Last week, it was reported that Huawei was close to completing a deal that would offload its Honor business to a state-owned consortium led by phone distributor Digital China and the Shenzhen government. Now, it’s official: Huawei has sold its Honor brand.
The buyer, which includes over 30 agents and dealers of Honor devices, will set up a new company called Shenzhen Zhixin New Information Technology to complete the sale and “acquire all business assets related to the Honor brand.”
The assets include everything from the brand’s workforce of over 7,000 employees and its research and development capabilities to its supply chain management. Huawei will no longer hold any shares of Honor once the deal has been completed.
The consortium said that Honor will continue to operate as usual, with no expected impact on production, although the company is rumored to go public within three years following its acquisition. There was no mention of how much money was involved in the transaction, but previous reports claimed that the sale was valued at around $15.2 billion.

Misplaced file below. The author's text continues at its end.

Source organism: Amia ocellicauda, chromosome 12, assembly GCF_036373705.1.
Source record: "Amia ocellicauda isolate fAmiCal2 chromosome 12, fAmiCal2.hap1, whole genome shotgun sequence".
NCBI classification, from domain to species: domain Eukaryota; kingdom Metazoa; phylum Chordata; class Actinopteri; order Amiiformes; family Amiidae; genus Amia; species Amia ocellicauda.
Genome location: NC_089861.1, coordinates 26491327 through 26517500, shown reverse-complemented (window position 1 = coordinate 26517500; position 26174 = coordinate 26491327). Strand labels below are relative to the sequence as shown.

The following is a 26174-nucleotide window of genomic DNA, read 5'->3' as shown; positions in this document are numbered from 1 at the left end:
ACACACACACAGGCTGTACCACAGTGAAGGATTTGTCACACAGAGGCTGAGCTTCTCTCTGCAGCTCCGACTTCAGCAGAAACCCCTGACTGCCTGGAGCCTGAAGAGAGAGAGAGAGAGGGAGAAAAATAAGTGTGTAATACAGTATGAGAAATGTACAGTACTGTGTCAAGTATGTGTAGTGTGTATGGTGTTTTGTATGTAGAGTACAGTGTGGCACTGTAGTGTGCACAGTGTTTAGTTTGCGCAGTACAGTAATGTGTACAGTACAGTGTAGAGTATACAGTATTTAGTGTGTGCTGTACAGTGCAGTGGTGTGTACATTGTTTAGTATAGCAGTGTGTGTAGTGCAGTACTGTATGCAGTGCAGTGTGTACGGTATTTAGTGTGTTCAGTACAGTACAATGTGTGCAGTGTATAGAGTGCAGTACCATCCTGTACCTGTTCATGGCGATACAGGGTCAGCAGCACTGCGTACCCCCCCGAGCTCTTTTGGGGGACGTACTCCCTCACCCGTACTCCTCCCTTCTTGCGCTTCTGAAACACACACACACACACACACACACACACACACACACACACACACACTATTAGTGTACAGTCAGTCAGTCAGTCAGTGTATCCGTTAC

For Honor, the deal suggests it could resume its business ties with American technology companies like Google and Qualcomm
For Honor, the deal suggests it could resume its business ties with American technology firms like Google and Qualcomm. Operating as a separate entity, Honor might succeed as a budget-focused company, thanks to its brand power in Asian countries including the Philippines where Honor phones are still sold in stores.
As for Huawei, the sale is all about acquiring more money to fund a future without Google and some key hardware partners, with the notable exception of Qualcomm. The San Diego-based chipmaker has received permission from the United States government to sell 4G chipsets to the embattled Chinese tech giant, although Qualcomm didn’t say which chips were allowed.
Via XDA Developers
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